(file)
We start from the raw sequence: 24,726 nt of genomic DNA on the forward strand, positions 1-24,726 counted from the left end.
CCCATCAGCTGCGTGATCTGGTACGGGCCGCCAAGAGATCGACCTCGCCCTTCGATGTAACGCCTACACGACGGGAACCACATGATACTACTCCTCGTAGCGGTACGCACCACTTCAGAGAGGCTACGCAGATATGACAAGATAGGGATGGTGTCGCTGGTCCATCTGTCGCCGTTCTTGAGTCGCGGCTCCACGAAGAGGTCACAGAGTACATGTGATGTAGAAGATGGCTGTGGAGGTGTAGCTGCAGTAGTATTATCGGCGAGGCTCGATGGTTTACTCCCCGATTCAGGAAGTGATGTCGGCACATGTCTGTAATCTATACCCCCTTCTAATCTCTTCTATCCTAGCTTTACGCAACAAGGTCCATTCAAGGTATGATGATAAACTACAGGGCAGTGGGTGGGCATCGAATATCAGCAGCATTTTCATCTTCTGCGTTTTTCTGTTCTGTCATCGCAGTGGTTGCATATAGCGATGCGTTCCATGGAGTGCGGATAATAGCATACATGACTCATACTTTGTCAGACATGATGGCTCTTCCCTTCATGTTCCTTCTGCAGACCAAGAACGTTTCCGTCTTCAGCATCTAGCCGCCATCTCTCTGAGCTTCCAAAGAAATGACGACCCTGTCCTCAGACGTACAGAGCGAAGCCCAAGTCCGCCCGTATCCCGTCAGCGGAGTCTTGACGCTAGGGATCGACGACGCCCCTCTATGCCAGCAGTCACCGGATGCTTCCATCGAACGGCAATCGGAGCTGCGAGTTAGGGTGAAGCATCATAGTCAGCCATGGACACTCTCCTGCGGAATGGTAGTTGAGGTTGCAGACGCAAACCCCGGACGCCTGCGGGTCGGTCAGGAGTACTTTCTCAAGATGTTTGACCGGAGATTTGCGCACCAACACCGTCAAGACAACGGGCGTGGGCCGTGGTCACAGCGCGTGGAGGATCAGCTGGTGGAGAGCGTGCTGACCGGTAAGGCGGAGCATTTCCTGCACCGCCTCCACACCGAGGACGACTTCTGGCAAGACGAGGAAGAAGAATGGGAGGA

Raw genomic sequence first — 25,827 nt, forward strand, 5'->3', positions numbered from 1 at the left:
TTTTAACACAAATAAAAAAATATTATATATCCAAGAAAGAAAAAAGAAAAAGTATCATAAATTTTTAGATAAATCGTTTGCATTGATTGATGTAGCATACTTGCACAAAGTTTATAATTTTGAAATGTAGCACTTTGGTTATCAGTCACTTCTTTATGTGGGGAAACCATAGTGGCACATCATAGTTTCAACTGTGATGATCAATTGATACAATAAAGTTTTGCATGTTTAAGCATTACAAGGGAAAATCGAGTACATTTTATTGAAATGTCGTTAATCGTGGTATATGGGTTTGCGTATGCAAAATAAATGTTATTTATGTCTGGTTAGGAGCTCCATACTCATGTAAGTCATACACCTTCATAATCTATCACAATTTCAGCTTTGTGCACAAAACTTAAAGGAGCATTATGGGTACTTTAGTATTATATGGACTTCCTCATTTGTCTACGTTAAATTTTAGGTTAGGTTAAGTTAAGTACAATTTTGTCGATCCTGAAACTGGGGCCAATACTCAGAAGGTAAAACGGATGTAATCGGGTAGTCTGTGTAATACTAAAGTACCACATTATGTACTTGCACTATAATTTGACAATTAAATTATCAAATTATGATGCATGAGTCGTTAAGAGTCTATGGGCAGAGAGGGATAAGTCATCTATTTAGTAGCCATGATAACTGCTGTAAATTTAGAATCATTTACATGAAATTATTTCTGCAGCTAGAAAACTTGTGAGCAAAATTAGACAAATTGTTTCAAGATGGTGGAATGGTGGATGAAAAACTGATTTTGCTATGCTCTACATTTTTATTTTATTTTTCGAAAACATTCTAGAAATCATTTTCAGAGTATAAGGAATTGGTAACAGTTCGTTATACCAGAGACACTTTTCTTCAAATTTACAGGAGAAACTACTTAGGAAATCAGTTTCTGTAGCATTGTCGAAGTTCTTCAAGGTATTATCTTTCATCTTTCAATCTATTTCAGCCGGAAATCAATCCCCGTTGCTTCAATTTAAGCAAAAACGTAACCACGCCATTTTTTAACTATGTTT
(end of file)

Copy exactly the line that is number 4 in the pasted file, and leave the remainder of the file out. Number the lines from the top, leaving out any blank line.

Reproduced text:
TTTTAACACAAATAAAAAAATATTATATATCCAAGAAAGAAAAAAGAAAAAGTATCATAAATTTTTAGATAAATCGTTTGCATTGATTGATGTAGCATACTTGCACAAAGTTTATAATTTTGAAATGTAGCACTTTGGTTATCAGTCACTTCTTTATGTGGGGAAACCATAGTGGCACATCATAGTTTCAACTGTGATGATCAATTGATACAATAAAGTTTTGCATGTTTAAGCATTACAAGGGAAAATCGAGTACATTTTATTGAAATGTCGTTAATCGTGGTATATGGGTTTGCGTATGCAAAATAAATGTTATTTATGTCTGGTTAGGAGCTCCATACTCATGTAAGTCATACACCTTCATAATCTATCACAATTTCAGCTTTGTGCACAAAACTTAAAGGAGCATTATGGGTACTTTAGTATTATATGGACTTCCTCATTTGTCTACGTTAAATTTTAGGTTAGGTTAAGTTAAGTACAATTTTGTCGATCCTGAAACTGGGGCCAATACTCAGAAGGTAAAACGGATGTAATCGGGTAGTCTGTGTAATACTAAAGTACCACATTATGTACTTGCACTATAATTTGACAATTAAATTATCAAATTATGATGCATGAGTCGTTAAGAGTCTATGGGCAGAGAGGGATAAGTCATCTATTTAGTAGCCATGATAACTGCTGTAAATTTAGAATCATTTACATGAAATTATTTCTGCAGCTAGAAAACTTGTGAGCAAAATTAGACAAATTGTTTCAAGATGGTGGAATGGTGGATGAAAAACTGATTTTGCTATGCTCTACATTTTTATTTTATTTTTCGAAAACATTCTAGAAATCATTTTCAGAGTATAAGGAATTGGTAACAGTTCGTTATACCAGAGACACTTTTCTTCAAATTTACAGGAGAAACTACTTAGGAAATCAGTTTCTGTAGCATTGTCGAAGTTCTTCAAGGTATTATCTTTCATCTTTCAATCTATTTCAGCCGGAAATCAATCCCCGTTGCTTCAATTTAAGCAAAAACGTAACCACGCCATTTTTTAACTATGTTT